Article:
For the first time since the disaster, that title bid will see Lokomotiv play on September 7. Dinamo Minsk will be the opponent in Yaroslavl on what promises to be a day full of emotion.

Role of honor

Players: Vitaly Anikeyenko (aged 24, Russian), Mikhail Balandin (31, Russian), Gennady Churilov (24, Russian), Pavol Demitra (36, Slovak), Robert Dietrich (25, German), Alexander Galimov (26, Russian), Marat Kalimulin (23, Russian), Alexander Kalyanin (23, Russian), Andrei Kiryukhin (24, Russian), Nikita Klyukin (21, Russian), Stefan Liv (30, Swedish), Jan Marek (31, Czech), Sergei Ostapchuk (21, Belarusian), Karel Rachunek (32, Czech), Ruslan Salei (36, Belarusian), Maxim Shuvalov (18, Russian), Karlis Skrastins (37, Latvian), Pavel Snuritsyn (19, Russian), Daniil Sobchenko (20, Russian), Ivan Tkachenko (31, Russian), Pavel Trakhanov (33, Russian), Yury Urychev (20, Russian), Josef Vasicek (30, Czech), Alexander Vasyunov (23, Russian), Alexander Vyukhin (38, Ukrainian), Artyom Yarchuk (21, Russian).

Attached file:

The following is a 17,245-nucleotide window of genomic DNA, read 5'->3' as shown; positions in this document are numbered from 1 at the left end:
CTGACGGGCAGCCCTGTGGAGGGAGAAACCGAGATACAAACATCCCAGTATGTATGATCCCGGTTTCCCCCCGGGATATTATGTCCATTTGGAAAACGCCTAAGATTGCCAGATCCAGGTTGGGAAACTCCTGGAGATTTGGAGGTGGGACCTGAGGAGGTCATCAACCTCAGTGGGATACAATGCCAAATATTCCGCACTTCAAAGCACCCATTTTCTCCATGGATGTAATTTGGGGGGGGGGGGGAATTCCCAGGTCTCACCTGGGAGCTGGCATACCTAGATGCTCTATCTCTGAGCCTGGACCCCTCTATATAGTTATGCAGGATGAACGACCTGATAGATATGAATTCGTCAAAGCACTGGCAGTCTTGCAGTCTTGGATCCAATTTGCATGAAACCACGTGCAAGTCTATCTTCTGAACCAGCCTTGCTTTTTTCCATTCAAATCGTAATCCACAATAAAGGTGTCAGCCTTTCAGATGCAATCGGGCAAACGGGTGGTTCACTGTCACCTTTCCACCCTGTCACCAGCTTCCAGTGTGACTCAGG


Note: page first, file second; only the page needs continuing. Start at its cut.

Team staff: Yury Bakhvalov (49, masseur), Alexander Belyayev (48, masseur), Alexander Karpvotsev (41, asst coach), Igor Korolev (41, asst coach), Nikolai Krivonosov (31, fitness coach), Evgeny Kunov (31, masseur), Evgeny Kuznetsov (27, masseur), Brad McCrimmon (52, head coach), Vladimir Piskunov (52, administrator), Evgeny Sidorov (43), Andrei Zimin (49, doctor)

Andy Potts Andy Potts